Special to Iredell Free News
RALEIGH – As the busy summer traveling season nears, North Carolina transportation officials are reminding people to wear their seat belts to reduce the risk of being seriously injured or killed.
More than 500 people who were not wearing seat belts or buckled into child safety seats died in vehicle crashes on North Carolina roadways last year.
“Seat belts and child safety seats save lives,” said Eric Boyette, secretary of the N.C. Department of Transportation. “We know that not wearing a seat belt can be the worst decision you’ll ever make.”
Boyette spoke Monday during a virtual news conference to kick off the Memorial Day Click It or Ticket enforcement and education campaign.
The statewide seat belt usage rate has fallen the past two years – from 91.3 percent in 2018 to 87.1 percent last year. The details about the seat belt survey can be found in the 2020 report.
“We have seen significant drops in our seat belt usage rate all across the state, so we have a lot of work to do to get the participation rate back up again,” said Mark Ezzell, director of the N.C. Governor’s Highway Safety Program (GHSP). “We are ramping up those education efforts now.”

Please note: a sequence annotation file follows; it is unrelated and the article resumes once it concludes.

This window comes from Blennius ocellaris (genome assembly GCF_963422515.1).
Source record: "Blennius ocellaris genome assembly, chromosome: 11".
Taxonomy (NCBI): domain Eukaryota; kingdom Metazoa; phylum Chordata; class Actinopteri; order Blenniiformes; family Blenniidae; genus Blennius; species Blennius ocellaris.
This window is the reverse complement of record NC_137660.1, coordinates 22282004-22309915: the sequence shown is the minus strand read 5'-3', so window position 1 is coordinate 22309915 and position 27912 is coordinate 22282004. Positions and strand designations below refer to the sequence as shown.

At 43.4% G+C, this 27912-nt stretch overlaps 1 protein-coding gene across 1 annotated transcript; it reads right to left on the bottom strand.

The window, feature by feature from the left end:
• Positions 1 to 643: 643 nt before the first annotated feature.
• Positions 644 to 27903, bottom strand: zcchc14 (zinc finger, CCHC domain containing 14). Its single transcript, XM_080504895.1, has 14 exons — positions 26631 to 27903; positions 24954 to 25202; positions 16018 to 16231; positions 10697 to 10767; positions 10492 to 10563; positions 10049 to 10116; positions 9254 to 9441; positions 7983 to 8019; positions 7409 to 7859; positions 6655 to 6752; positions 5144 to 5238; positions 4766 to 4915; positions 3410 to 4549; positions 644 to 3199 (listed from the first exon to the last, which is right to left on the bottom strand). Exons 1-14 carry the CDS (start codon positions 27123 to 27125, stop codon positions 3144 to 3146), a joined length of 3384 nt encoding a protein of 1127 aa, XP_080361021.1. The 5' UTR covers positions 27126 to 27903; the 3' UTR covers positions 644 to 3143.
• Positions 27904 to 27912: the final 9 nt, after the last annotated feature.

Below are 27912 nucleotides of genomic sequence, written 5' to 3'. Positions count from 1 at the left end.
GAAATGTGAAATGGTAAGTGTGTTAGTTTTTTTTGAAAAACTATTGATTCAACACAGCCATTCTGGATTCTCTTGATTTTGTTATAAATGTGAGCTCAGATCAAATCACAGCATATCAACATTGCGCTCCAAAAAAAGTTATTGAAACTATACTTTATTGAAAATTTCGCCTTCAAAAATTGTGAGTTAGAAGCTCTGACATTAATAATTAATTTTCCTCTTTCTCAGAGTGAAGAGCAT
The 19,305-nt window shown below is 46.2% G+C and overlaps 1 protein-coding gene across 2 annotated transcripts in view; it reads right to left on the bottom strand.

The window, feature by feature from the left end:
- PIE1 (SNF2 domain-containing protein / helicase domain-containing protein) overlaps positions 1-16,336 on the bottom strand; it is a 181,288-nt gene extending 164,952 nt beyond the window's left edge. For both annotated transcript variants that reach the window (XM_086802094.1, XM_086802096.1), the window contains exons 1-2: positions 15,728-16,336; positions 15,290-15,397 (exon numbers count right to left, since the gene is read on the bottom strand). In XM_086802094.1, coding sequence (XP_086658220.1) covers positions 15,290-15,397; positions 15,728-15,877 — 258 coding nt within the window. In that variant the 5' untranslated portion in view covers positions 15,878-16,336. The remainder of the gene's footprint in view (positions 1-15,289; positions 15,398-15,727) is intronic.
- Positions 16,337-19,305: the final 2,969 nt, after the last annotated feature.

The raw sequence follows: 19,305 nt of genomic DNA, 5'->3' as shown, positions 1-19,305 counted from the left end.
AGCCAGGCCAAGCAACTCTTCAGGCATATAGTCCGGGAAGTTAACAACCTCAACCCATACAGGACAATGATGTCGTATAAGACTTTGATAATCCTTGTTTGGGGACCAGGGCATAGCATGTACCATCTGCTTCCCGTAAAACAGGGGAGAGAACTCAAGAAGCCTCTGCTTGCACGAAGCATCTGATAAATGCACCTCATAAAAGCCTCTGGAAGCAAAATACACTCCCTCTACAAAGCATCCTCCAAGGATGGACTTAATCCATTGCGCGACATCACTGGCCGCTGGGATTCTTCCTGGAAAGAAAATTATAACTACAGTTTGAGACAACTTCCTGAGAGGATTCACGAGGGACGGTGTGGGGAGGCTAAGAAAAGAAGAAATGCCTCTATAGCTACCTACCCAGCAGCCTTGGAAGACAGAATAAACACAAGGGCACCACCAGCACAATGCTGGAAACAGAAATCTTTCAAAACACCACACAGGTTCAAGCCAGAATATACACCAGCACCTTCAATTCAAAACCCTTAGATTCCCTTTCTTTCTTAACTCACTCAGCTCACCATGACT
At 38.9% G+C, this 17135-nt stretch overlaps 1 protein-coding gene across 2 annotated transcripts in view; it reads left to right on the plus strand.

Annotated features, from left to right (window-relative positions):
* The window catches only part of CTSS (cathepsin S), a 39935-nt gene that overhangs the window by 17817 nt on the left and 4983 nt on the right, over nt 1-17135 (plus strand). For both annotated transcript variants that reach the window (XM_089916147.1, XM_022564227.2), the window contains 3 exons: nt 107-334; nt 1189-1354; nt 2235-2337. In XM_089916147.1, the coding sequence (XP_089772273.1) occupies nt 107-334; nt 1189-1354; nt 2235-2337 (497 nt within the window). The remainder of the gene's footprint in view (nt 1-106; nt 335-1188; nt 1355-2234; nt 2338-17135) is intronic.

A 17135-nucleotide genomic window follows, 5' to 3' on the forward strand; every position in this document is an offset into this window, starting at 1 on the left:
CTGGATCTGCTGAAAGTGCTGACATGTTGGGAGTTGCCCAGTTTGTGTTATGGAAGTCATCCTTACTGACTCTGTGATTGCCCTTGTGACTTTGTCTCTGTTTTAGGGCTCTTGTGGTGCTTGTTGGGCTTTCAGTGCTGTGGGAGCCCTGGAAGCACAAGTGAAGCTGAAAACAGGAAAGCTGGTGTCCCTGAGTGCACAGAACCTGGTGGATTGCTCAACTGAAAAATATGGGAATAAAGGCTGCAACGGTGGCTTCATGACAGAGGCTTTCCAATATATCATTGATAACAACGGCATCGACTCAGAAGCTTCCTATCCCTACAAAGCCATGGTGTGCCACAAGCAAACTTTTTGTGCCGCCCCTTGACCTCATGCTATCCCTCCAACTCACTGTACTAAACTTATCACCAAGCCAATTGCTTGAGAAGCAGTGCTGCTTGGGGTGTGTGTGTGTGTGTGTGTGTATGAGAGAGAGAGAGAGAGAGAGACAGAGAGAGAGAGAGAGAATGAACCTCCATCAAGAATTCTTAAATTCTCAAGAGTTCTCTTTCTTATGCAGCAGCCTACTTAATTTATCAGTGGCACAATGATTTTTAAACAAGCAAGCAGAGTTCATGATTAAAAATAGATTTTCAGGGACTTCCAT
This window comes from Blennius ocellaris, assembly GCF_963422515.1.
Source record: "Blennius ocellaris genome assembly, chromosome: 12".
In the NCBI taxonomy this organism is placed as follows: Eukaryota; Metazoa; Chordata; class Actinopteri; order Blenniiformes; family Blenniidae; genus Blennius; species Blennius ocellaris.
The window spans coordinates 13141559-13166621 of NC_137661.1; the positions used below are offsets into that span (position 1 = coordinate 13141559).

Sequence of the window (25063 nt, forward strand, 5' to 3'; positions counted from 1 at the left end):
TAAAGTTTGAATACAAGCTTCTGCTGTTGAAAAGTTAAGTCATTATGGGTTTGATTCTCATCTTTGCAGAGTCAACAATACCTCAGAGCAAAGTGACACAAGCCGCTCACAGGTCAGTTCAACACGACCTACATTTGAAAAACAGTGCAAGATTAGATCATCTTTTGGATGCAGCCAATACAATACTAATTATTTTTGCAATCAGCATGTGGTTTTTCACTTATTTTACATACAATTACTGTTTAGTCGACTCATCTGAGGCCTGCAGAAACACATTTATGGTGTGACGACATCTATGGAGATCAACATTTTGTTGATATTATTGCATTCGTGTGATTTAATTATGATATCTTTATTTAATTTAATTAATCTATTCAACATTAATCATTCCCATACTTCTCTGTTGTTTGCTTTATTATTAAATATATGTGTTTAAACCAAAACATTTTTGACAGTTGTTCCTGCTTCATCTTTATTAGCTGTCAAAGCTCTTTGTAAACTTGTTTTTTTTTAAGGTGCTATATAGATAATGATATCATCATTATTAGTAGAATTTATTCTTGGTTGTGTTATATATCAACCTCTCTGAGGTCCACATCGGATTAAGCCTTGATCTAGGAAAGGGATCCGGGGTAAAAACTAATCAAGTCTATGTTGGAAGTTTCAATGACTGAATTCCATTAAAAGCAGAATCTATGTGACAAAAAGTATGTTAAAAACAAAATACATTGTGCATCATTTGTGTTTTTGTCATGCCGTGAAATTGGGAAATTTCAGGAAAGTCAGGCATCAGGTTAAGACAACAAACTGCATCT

The state will survey seat belt usage again in June.
The State Highway Patrol and other law enforcement agencies will have checkpoints at various locations around the state, starting today and lasting through June 6. The Governor’s Highway Safety Program, which is an arm of the NCDOT, provides grants to law enforcement agencies for various traffic safety initiatives, including campaigns such as this.
Col. Freddy L. Johnson Jr., commander of the N.C. State Highway Patrol, and Grady Hunt, a member of the N.C. Board of Transportation and the chairman of the Robeson County Vision Zero task force, joined Boyette and Ezzell in the virtual news conference.
When North Carolina launched the Click It or Ticket initiative in 1993, only 64 percent of North Carolinians used their seat belts.
This month, the GHSP began a seat belt public awareness campaign with television ads airing in Robeson and Columbus counties, as well as in the Charlotte market, where seat belt usage rates have fallen in the past few years. The campaign features “local heroes” – members of law enforcement agencies in North Carolina – carrying out seat belt laws to protect the community.
North Carolina law requires all passengers in a vehicle to be properly restrained and violations are punishable by fines of up to $180. Children younger than 8 years and under 80 pounds must be properly restrained in an approved child safety seat or booster seat. If a passenger under 16 is not properly restrained, the driver faces a $266 fine.